A big thanks to Friya at Penguin for letting me take part in the Undead Girl Gang blog tour. I’ve been looking forward to Lily Anderson’s book since it’s announcement and I read that fabulous synopsis. From the cover to the plot, there’s all manner of attention grabbing content.
Today I’m sharing with you all my review and the rest of the tour schedule so you can see an array of creativity and insight.
Published: 8 May 2018
Category: Young Adult/Paranormal/Mystery
Mila Flores and her best friend Riley have always been inseparable. There’s not much excitement in their small town of Cross Creek, so Mila and Riley make their own fun, devoting most of their time to Riley’s favorite activity: amateur witchcraft.
So when Riley and two Fairmont Academy mean girls die under suspicious circumstances, Mila refuses to believe everyone’s explanation that her BFF was involved in a suicide pact. Instead, armed with a tube of lip gloss and an ancient grimoire, Mila does the unthinkable to uncover the truth: she brings the girls back to life.
Unfortunately, Riley, June, and Dayton have no recollection of their murders, but they do have unfinished business to attend to. Now, with only seven days until the spell wears off and the girls return to their graves, Mila must wrangle the distracted group of undead teens and work fast to discover their murderer…before the killer strikes again.
Rating: 5 Stars
The story as a whole has a lot of elements that make for a great read. It’s got deeper themes, such as grief and death (whether referencing murder as an effect on those left behind or on the murder victims), not to mention bullying and racism. There are lighter moments that balance these out without detracting from their messages or seriousness, such as Mila learning how to process losing her best friend or the Mean Girls realizing just what their lives meant to those around them.
Mila’s observations of her small town’s reactions at the funeral bit hard, yet felt wholly accurate. The people that didn’t know Riley in life, the people that bullied her and were cruel on a daily basis, putting on their fake acts like they were her best friends. It was sickening to see and I understood just how Mila felt watching that scene play out. Granted, I’ve never had to deal with the exact situation of having everyone believe in a suicide story when it was actually a murder, but the bigger picture of death erasing all ills, whether those done by the dead or those perpetrated against the dead, is a familiar one.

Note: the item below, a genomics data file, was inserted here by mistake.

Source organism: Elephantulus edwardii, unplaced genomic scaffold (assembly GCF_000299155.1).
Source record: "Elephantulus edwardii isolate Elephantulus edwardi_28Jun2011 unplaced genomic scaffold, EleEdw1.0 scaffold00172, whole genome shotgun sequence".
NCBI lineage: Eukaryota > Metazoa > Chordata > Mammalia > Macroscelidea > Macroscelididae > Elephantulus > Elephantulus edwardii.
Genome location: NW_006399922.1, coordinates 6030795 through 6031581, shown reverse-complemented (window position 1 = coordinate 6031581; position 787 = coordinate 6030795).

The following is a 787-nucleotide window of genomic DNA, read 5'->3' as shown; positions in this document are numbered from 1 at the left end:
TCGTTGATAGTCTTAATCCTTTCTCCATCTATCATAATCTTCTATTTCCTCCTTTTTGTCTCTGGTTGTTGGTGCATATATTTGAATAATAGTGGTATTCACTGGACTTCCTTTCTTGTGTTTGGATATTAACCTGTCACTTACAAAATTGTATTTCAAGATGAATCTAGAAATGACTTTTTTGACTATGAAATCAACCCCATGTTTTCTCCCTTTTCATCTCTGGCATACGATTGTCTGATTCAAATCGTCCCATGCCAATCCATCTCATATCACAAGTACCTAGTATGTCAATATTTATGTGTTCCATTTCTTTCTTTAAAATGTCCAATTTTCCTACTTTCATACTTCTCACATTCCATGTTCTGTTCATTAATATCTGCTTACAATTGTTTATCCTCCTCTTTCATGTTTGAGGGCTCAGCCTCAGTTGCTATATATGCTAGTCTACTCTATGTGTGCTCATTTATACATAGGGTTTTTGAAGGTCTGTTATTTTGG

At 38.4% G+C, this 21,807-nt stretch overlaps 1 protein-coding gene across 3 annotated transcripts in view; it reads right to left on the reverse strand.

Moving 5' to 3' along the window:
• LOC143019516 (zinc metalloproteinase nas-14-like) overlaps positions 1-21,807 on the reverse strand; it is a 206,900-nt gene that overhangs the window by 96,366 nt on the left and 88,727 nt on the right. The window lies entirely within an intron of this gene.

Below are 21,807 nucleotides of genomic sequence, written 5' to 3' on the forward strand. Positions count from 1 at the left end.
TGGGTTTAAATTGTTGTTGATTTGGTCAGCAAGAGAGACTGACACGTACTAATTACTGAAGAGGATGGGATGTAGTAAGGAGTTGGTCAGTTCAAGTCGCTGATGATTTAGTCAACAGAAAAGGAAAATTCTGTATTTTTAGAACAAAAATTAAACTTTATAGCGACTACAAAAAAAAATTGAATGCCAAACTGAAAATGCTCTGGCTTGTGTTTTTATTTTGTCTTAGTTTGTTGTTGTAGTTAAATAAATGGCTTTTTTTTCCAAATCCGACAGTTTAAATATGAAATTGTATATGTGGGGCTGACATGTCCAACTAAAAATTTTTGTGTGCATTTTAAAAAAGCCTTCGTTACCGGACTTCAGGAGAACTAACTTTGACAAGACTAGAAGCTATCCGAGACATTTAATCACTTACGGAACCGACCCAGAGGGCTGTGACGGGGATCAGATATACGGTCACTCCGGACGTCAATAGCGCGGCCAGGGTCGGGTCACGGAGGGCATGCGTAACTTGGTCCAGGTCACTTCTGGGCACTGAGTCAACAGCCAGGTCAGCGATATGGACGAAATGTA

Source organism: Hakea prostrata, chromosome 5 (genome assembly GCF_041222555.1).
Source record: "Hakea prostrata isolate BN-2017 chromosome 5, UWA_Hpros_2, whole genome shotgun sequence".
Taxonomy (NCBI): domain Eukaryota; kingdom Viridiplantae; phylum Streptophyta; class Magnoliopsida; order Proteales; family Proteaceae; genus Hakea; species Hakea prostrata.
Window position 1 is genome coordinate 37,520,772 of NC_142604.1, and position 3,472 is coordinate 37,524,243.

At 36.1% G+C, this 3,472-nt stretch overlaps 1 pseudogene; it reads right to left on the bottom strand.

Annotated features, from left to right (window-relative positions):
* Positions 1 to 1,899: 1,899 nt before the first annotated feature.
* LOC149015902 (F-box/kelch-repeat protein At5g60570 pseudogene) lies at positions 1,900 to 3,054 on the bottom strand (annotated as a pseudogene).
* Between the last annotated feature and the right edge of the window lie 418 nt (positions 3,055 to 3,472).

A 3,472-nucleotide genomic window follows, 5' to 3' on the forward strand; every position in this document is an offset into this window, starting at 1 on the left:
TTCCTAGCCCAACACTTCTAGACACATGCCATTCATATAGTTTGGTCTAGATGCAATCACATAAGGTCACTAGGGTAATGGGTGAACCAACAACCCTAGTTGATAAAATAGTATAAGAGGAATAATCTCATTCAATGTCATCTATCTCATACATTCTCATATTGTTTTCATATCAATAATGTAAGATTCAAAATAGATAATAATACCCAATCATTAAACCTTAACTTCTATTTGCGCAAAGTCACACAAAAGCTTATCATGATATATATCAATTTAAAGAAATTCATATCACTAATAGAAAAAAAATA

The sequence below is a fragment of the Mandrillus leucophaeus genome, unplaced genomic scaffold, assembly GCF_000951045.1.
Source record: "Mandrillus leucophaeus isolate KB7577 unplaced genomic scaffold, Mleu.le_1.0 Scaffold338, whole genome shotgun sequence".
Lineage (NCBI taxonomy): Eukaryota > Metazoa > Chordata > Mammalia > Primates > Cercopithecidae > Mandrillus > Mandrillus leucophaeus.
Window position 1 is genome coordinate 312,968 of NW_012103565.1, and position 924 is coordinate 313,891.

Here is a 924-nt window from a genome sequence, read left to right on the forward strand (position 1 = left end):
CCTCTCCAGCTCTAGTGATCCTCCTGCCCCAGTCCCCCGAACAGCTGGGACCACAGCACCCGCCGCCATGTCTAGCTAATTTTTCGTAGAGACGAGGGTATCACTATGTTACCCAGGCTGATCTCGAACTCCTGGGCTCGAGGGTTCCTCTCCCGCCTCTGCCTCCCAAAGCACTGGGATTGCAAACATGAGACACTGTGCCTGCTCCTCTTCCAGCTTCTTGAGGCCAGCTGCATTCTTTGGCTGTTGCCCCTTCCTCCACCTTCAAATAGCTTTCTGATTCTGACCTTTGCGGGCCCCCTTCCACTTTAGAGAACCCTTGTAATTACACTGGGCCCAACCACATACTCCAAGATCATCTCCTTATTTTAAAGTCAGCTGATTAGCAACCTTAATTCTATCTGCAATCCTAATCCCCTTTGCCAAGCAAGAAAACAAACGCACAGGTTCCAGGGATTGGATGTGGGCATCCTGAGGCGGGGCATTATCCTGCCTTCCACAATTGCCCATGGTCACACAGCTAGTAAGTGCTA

There are a lot of other examples of Mila calling out the actions of her fellow townspeople, whether mentally for the reader to observe or aloud to their faces, such as in the case of June when they’re discussing what kind of food Mila is to get. June makes a comment about not getting Indian or Thai and wanting “normal” food and Mila takes her down for substituting “normal” for “white”, going on to point out how she’s not only doing so now with the food references, but how she did it on the daily when she was alive in how she talked about other people and anything that wasn’t the way June saw things wasn’t normal (re: white).
I was really happy to read a book about Wicca that didn’t disparage it. I remmeber finding a lot of comfort in the practice when I was Mila’s age and, while not active any longer, the principles of the faith still remain and it means a lot to see it treated pretty respectfully instead of being made into something out of a D-list horror film.
There’s rep in this book that I can’t speak to personally and I recommend checking out other reviews for #ownvoices reviewers re: Latinx representation, Black side character representation, etc. Mila as a plus size character was very blissful because her story was about her living and progressing in the plotline, not about her body and forcing it to change or something like that.
I can’t wait to read more Lily Anderson books because after experiencing her writing in this novel, I’m convinced that she’s an author I’ll want to watch out for new releases from.
About the Author
Lily Anderson is a school librarian and Melvil Dewey fangirl with an ever-growing collection of musical theater tattoos and Harry Potter ephemera. She lives in Northern California. She is also the author of THE ONLY THING WORSE THAN ME IS YOU and NOT NOW, NOT EVER. She tweets @ms_lilyanderson.
I received a copy of this book from the publisher in exchange for an honest review.